So what is my approach to helping people in therapy?
The therapeutic approaches I use are many and are always geared to the client's unique needs. I believe the best therapists are also good anthropologists. My primary approaches are psychodynamic, family systems and psychospiritual. In every day language this means I help people examine their past, get honest about their present and begin to dream about their future.
How would I describe myself as a therapist?
The three words that clients frequently use to describe me are wise, direct and caring. Being competent and having the courage to challenge my clients when it's needed is as important as empathizing with them. They invest significant time, energy and money and deserve a good return on that investment. Therapy that gets results is about clients committing to the process and me not backing away from saying hard things. This is at the heart of my work with all my clients.
What clients do I enjoy working with most?
I would have to say that I feel most energized working with couples in conflict, men suffering from depression and people needing spiritual recovery.
I like the couples because I think I'm a natural mediator and they need firm direction to stop hurting each other. It's exciting to see them move from destructive communication to new ways of emotional connection.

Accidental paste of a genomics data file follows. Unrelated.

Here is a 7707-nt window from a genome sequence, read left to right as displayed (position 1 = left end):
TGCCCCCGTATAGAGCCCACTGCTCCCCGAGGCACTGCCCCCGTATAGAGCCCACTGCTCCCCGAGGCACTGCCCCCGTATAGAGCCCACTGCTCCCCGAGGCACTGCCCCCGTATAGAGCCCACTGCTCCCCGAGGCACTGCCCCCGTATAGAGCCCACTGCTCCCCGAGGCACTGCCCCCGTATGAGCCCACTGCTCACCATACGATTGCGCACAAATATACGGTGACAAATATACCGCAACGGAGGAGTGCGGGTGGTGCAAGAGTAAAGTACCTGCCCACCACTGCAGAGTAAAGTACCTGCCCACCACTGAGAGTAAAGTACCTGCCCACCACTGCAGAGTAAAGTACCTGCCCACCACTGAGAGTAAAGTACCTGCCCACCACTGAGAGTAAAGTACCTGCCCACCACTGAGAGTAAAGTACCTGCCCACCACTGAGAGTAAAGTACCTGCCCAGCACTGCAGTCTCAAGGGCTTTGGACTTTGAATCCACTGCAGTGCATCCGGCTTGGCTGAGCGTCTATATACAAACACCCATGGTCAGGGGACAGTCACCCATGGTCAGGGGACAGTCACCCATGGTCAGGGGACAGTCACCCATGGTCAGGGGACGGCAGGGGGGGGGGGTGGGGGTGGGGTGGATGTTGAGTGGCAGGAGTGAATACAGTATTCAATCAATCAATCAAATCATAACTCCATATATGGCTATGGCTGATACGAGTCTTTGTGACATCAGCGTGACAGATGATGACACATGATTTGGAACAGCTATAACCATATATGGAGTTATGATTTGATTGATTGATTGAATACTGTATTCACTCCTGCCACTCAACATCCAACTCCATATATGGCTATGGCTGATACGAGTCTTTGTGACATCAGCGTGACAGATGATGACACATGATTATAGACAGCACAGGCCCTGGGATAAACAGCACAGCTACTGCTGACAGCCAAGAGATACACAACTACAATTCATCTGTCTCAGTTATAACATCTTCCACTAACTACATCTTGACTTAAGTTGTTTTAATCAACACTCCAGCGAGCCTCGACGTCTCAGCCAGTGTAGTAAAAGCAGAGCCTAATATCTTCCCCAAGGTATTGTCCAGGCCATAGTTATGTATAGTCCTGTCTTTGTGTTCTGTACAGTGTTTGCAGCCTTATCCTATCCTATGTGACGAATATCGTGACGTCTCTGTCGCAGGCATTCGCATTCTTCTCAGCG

Depression in men is often missed because they experience it as numbness or simply not feeling. When I can help men identify and express their emotions in either individual or group therapy the depression usually fades away quickly. To see men experience the joy of living fully for the first time is always exciting!
It is common for people to experience a crisis of faith at some point. This is seldom because they lack faith but rather because they are confused and need direction after a crisis. Much of Christianity,especially in our country, is an adolescent faith. This immature expression doesn't prepare us well to handle suffering.At it's worst it is a shame based religion that injures us both spiritually and emotionally. My experience and extensive training in spiritual direction has prepared me to help those who have been abused or neglected by the Church. These injured individuals need healing to experience God's love again.
John has been a Licensed Marriage and Family Therapist for 30 years. He first practiced therapy in Southern California and now for the last 20 years in Nashville. His expertise includes Couple Therapy, Men's Therapy, Executive Coaching, Personality Disorders and Spiritual Abuse Recovery. John is also a seasoned Executive Coach and AAMFT Clinical Supervisor. He is an alumni of Fuller Seminary's School of Psychology, the Masterson Institute and the Manresa Jesuit Institute. He lives and practices in Franklin, Tennessee with his wife, Diane. She is also a Licensed Marriage and Family Therapist specializing in Women's Issues and Divorce Recovery. They have two adult sons living in Nashville and Washington DC.